Financial Fraud

What is Fraud?

Fraud is broadly defined as intentionally deceiving a person for unlawful gain. The offender might claim to be someone else, claim to have authority that he does not actually have, offer a service without actually providing said service, or claim that false information is actually true. In addition to making false claims, a person can also commit fraud by omitting certain information that leads to false representation of material fact.

Fraud often results in a significant financial loss to the victim, which may be an individual, an organization, a state government, or the federal government.

Some examples of fraud are as follows: credit card fraud, identity theft, forgery, tax fraud, healthcare fraud, and financial fraud. Some of these types of fraud are covered in other sections, but a more detailed overview of financial fraud is found below.

What is Financial Fraud?

According to RCW §9A.56.320, there are five types of financial fraud:

  1. Unlawful Production of Payment Instruments: A person is guilty of unlawful production of payment instruments if he prints a check or other type of payment instrument in the name of a person or entity, or with that party's routing number or account number without that party's permission.
  2. Unlawful Possession of Payment Instruments: A person is guilty of unlawful possession of payment instruments if he possesses two or more checks or other payment instruments, alone or in combination:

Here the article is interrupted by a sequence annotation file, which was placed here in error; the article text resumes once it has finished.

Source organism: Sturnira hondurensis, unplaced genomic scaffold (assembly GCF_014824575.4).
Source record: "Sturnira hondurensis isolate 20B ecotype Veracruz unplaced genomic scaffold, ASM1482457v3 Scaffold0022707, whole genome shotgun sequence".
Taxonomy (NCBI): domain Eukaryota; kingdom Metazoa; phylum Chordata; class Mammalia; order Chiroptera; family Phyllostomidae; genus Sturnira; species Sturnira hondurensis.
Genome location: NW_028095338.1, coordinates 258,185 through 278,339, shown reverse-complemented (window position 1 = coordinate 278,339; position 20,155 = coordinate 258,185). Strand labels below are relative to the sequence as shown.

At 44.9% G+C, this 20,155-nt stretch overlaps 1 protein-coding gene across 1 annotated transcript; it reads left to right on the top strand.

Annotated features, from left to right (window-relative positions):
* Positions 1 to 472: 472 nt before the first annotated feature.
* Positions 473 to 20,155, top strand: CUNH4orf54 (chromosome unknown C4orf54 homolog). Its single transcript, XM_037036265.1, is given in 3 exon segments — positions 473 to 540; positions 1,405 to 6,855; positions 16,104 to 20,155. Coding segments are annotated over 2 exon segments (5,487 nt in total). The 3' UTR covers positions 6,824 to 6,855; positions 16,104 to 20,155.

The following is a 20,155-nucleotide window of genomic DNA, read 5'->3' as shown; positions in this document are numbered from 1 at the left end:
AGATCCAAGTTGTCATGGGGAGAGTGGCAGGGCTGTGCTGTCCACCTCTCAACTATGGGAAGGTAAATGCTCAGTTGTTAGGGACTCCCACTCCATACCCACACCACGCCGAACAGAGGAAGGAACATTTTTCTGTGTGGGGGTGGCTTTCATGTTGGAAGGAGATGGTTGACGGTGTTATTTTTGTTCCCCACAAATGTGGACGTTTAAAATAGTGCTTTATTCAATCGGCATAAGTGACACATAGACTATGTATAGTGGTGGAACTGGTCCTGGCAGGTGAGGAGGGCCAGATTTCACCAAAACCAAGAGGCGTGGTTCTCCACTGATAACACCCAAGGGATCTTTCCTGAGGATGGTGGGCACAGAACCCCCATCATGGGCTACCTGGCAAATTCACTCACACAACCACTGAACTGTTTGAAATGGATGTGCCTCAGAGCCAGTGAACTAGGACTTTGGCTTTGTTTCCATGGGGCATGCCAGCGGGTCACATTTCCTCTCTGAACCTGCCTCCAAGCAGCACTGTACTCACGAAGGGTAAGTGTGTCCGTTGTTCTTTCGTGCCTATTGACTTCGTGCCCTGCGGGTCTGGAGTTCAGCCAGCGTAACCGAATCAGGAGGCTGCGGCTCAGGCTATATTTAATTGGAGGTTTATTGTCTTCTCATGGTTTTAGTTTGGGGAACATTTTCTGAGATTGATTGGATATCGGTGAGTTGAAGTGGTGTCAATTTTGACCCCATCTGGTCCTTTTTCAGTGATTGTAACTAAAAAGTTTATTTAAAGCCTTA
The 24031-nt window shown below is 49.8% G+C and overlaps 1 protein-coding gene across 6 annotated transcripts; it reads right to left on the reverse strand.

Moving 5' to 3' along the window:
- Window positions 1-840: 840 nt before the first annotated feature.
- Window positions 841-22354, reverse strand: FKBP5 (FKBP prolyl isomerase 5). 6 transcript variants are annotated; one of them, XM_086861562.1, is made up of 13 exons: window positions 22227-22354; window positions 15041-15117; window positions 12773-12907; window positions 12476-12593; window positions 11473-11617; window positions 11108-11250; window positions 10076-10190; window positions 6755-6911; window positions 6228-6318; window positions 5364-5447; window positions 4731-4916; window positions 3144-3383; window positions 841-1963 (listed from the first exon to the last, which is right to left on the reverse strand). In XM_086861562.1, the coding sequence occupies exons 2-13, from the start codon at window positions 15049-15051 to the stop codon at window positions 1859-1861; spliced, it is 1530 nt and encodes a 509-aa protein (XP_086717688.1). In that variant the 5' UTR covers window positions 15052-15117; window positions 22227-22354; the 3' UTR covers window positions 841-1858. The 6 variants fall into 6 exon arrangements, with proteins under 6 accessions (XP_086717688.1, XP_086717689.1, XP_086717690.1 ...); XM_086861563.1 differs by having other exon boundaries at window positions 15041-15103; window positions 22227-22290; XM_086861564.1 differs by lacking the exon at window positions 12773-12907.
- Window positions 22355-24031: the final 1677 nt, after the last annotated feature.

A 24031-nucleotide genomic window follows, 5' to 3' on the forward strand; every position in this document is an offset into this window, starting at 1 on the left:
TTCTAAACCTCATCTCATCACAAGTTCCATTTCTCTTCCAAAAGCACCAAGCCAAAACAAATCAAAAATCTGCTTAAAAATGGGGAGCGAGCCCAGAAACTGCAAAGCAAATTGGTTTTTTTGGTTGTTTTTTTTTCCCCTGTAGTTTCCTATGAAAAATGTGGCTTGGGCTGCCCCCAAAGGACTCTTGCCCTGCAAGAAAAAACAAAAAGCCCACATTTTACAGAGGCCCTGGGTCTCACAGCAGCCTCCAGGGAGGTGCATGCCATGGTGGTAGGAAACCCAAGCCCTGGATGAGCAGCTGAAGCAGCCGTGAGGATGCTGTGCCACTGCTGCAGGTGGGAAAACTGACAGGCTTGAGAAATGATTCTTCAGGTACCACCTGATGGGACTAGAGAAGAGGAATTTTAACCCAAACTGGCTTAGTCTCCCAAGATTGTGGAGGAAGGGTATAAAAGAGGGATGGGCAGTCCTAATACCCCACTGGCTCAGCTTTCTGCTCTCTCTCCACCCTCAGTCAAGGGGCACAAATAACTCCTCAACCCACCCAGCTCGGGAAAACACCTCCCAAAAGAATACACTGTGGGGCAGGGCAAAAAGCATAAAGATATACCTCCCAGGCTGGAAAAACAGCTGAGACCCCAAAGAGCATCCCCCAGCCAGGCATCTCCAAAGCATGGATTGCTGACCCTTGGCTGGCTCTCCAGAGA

1. In the name of a person or entity, or with that party's routing number or account number, without that party's permission, and with the intent either to deprive the person of possession of such payment instrument or to commit theft, forgery, or identity theft; or
    2. In the name of a fictitious person or entity, or with a party's fictitious routing number or account number, with the intent to use the payment instruments to commit theft, forgery, or identity theft.
  3. Unlawful Possession of a Personal Identification Device: A person is guilty of unlawful possession of a personal identification device if the person possesses a personal identification device with the intent to use such device to commit theft, forgery, or identity theft. "Personal identification device" refers to a device that is used to make or print ID cards that are issued by the state, U.S. government or an employer.
  4. Unlawful Possession of Fictitious Identification: A person is guilty of unlawful possession of fictitious identification if the person possesses a personal identification card with a fictitious person's identification with the intent to use such identification card to commit theft, forgery, or identity theft.
  5. Unlawful Possession of Instruments of Financial Fraud: A person is guilty of unlawful possession of instruments of financial fraud if the person possesses a check-making machine, equipment, or software, with the intent to use or distribute checks for purposes of defrauding an account holder, business, financial institution, or any other person or organization.
Penalties for Financial Fraud in Washington:

Financial fraud is a class C felony, which RCW §9A.20.021 defines as punishable by up to five years in prison, a maximum fine of $10,000, or both.

Defending a Financial Fraud Charge:

When a person is charged with fraud, prosecutors need to prove that the defendant actually had intent to defraud or steal from another person. However, it might be possible to show that no such intent existed or that there is a lack of evidence that proves your guilt. Your defense strategy is crucial, and the help of a skilled criminal defense attorney is strongly advised.